No more unlimited credit card paid off by Dad every month, travelling the world and living it up, etc. It's been a rude awakening for her, but it's love, what can you do.


When we first met, we were living in NYC, a ridiculously expensive housing market. Median rent in decent neighborhoods is 3.5K/month, you can make six figures and qualify for tax-abated "affordable" housing. Looking back, I'm not sure how we made it.


We moved in quickly. When money grew tight, at one point I leant her a debit card and told her we needed to save $ X for housing costs, she nearly blew the whole thing without meaning to, she just had no concept that taking a $20 cab ride three times a day was a bad deal when you could buy an unlimited weekly subway pass for $31. I taught her these things, she is not dumb by any means, but budgeting was just never something she'd considered  Smiley Wink


When we first met I had next to nothing, and she paid the rent prior to her family ceasing paying her bills. Afterwards, she took undoubtedly humbling jobs when she could find them to help us get by. She demonstrated immense loyalty when I was going through a difficult time, so I have rarely had a second thought about supporting her financially.


She has made enormous progress in learning the value of the dollar, learning to look at price tags and comparison shop, to save receipts and return items, to say no to eating out all the time, to say no to impulse buys (usually!), and that for 99.99% of people, money does not come from an infinitely-renewable magical card.


We relocated from NYC to a far more affordable yet still desirable place to live, to start a family. But money still causes major strife in our marriage. She is our newborn's primary caregiver and probably will not work for a year or two, all the income ($3-4K/month) comes from my end, yet my wife has huge pride and hates feeling dependant. I try to strike a balance between being stingy and not imposing boundaries. It is not easy.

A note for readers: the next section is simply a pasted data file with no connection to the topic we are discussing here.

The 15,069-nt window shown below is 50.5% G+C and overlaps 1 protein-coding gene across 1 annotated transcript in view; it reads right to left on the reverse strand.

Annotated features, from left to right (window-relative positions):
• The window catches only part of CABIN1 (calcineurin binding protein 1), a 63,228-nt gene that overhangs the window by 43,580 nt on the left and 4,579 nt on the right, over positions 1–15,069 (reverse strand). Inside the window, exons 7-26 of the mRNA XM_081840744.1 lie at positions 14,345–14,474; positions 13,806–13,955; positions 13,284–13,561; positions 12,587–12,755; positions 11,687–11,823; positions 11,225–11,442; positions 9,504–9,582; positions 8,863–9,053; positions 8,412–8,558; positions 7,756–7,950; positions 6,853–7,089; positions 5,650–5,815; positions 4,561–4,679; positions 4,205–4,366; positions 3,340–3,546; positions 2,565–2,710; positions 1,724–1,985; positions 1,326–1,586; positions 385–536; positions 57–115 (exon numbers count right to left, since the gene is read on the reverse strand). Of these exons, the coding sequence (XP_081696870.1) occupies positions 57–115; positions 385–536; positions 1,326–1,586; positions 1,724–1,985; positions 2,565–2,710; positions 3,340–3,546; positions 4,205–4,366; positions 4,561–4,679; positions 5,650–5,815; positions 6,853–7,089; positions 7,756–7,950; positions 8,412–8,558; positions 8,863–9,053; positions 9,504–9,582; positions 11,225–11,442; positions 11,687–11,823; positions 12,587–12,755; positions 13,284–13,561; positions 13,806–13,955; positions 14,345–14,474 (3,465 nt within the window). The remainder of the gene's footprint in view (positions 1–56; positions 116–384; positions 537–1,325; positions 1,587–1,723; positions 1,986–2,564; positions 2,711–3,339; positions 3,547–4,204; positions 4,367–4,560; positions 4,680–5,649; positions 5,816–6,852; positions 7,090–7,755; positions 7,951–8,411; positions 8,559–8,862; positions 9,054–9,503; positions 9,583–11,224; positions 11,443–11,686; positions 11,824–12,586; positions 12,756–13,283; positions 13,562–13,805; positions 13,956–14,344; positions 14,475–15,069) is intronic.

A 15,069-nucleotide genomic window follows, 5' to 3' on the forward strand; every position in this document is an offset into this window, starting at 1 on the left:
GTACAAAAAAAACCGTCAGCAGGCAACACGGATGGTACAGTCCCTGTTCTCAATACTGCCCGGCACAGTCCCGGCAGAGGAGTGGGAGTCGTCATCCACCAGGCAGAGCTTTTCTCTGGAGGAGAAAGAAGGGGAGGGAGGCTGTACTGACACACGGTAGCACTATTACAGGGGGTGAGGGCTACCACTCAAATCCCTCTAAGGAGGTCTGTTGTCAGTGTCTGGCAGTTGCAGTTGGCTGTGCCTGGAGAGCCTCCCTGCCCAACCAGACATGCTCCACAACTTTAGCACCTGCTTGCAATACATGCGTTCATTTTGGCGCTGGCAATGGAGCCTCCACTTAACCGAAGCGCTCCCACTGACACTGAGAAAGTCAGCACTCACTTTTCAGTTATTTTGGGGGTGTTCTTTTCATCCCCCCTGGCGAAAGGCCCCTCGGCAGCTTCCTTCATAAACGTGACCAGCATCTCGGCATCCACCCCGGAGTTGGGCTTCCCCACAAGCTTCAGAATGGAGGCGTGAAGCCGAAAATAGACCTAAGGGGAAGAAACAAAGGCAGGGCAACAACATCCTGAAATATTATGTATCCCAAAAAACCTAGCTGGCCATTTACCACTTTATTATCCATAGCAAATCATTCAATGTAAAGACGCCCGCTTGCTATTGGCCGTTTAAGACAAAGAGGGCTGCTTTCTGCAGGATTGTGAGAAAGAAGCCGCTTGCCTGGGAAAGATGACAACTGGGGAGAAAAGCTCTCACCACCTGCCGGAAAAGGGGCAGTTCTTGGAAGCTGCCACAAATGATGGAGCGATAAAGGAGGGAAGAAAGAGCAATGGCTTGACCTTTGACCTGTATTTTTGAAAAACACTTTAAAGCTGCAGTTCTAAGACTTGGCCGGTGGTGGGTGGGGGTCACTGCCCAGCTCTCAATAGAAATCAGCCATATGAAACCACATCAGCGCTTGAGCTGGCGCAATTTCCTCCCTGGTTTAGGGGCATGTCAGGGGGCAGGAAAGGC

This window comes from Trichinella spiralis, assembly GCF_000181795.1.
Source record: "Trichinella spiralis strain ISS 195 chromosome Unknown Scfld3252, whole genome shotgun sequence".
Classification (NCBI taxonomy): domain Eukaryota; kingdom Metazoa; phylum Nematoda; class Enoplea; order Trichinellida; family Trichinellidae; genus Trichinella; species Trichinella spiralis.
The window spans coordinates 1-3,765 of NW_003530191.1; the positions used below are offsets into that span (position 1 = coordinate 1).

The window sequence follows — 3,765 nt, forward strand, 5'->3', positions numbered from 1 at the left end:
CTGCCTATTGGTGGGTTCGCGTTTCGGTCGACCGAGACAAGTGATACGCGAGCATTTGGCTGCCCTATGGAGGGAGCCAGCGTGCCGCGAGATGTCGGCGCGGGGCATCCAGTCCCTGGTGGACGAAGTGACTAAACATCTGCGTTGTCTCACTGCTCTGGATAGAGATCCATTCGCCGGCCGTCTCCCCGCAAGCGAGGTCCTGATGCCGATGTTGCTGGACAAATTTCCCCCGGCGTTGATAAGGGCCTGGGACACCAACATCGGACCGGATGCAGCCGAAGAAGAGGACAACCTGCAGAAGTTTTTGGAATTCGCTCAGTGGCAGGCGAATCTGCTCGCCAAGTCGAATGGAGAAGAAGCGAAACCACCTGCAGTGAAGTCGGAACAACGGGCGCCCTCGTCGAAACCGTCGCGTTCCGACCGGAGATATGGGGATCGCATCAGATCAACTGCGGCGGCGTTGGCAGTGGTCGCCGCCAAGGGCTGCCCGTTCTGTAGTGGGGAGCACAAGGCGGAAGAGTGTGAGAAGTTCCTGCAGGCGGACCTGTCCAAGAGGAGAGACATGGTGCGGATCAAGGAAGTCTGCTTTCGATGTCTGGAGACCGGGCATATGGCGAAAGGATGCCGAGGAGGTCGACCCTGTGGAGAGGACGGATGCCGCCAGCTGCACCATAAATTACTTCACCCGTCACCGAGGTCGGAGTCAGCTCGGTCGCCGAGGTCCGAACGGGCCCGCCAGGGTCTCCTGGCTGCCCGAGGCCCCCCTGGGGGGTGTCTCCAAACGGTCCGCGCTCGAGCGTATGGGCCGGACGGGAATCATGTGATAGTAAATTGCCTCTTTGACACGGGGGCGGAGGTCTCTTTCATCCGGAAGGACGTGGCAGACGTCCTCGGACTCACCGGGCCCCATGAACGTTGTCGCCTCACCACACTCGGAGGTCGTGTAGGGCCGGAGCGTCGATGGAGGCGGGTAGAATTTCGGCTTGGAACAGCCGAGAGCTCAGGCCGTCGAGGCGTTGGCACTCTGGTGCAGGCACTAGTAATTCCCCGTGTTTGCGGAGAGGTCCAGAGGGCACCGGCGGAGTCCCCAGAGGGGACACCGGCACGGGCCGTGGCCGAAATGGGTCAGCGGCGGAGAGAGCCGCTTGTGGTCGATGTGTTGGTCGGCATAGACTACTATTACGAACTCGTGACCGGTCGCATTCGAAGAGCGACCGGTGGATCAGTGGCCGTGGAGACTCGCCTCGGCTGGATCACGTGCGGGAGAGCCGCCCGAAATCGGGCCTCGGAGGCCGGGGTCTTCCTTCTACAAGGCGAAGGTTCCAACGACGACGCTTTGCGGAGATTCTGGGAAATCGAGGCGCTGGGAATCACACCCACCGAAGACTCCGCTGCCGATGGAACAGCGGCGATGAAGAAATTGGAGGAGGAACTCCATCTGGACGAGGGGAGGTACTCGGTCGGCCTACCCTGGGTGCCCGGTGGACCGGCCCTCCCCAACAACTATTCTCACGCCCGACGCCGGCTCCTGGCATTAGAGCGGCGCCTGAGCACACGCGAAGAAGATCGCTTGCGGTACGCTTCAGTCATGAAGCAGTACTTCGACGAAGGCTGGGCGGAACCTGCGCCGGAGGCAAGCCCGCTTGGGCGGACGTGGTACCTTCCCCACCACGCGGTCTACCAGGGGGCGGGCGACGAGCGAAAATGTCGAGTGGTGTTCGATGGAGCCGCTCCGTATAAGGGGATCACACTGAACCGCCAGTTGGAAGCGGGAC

Like some others have posted, she agrees we need to budget, and can sometimes be highly thrifty, but just does not quite understand that 1 hour of work = X amount of money for most people, and that's it, nothing more, period, end of story. That your spending simply cannot continuously add up to more than your income or you become a slave to interest.


I think personal finance skills just become second nature for the vast majority of us, to even subconsciosly consider spending in reference to our costs of living, to make a hundred subconscious calculations when choosing whether or not to make a purchase. But to people who grow up truly wealthy, personal finance can be just a foreign concept.


I manage all the bills and make sure we have enough to survive while planning for a better future. It took me a year to feel like it was a good idea to open a joint bank account. I realized that she had had my amazon account info for 6 months or so and had never ordered anything, so I decided she had changed from that naive girl I'd leant my debit card to a year prior. She is smart. Having a child has taught her how important managing personal finances is.


As far as separation and commingling of finances, we don't have joint credit, just the joint checking account, joint lease. I let her use one credit card of mine, but I think since I have 12 years of credit history but 3 or 4 baddies, she is better off starting from scratch. I am looking into adding Auth User, but even that can add complications, so I'm not too keen.


I watched my parents split even after 30 years, I'd guess they have 1.5 million in assets, and I think prenups make sense.


I wrote up a prenup using legalzoom, stating among other things that if we were to divorce, neither would have claim on any property of the others, other than a joint bank checking account and a primary residence if we ever buy a house to use as savings vehicle. She may inherit, and I wanted it to be clear that I would never go after a dime of that, plus I didn't want either of us owing the other alimony if things didn't work out.


I think the moral of the story is that  people can change for the better when it comes to financial habits, but it is usually a time consuming, oft painful process, sometimes with 2 steps forwards and 1 back.


Good luck out there!


Message 15 of 45
Frequent Contributor

Re: separating finances during marriage.

Financial independence goes a long ways.  Some people never get to experience it and that's really what they needed all a long.  No more monitoring of the other partners spending habits, no critiquing, etc.  Do what you want as long as you can meet your obligations.